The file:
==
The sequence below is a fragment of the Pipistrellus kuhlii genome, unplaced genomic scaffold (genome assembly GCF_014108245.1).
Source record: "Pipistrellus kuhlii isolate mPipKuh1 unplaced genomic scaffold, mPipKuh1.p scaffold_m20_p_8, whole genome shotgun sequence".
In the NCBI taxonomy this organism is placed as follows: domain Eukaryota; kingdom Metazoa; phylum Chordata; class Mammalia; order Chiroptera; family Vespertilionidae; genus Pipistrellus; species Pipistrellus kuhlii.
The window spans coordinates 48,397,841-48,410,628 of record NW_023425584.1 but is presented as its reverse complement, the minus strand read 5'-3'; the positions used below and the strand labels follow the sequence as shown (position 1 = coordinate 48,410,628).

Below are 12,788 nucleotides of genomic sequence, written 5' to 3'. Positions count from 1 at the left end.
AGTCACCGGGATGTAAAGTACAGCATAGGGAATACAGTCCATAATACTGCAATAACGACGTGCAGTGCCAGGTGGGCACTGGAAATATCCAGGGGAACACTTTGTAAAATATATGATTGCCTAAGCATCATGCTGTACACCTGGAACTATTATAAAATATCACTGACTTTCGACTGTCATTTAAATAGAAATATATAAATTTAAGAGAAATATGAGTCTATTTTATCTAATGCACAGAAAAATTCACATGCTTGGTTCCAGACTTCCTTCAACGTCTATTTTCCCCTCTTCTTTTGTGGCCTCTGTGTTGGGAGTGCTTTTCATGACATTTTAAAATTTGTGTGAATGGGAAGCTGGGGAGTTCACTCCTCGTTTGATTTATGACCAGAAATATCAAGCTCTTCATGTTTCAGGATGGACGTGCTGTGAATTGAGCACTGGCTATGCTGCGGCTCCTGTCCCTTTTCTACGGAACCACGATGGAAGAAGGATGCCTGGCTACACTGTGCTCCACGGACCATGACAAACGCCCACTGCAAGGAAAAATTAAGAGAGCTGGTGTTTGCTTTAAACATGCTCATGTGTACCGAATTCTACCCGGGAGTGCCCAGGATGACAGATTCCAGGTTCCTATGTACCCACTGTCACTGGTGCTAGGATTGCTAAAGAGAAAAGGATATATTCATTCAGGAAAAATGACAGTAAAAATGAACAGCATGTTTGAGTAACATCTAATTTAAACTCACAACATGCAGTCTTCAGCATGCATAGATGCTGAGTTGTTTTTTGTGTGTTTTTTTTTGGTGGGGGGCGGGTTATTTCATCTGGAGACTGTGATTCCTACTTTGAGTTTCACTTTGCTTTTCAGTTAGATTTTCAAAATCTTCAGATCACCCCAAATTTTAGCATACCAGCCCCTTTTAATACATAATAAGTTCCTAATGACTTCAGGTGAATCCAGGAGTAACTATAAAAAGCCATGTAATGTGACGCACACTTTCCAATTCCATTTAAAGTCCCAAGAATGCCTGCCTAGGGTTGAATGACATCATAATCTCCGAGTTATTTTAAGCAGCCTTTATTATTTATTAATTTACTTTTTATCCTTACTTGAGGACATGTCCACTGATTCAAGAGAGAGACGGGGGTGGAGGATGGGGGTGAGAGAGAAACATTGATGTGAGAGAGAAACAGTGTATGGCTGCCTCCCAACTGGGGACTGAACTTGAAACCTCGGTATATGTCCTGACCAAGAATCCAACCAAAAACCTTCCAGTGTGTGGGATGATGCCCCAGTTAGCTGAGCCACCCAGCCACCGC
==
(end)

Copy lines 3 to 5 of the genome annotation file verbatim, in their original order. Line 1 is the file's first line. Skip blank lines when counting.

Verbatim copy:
In the NCBI taxonomy this organism is placed as follows: domain Eukaryota; kingdom Metazoa; phylum Chordata; class Mammalia; order Chiroptera; family Vespertilionidae; genus Pipistrellus; species Pipistrellus kuhlii.
The window spans coordinates 48,397,841-48,410,628 of record NW_023425584.1 but is presented as its reverse complement, the minus strand read 5'-3'; the positions used below and the strand labels follow the sequence as shown (position 1 = coordinate 48,410,628).

Below are 12,788 nucleotides of genomic sequence, written 5' to 3'. Positions count from 1 at the left end.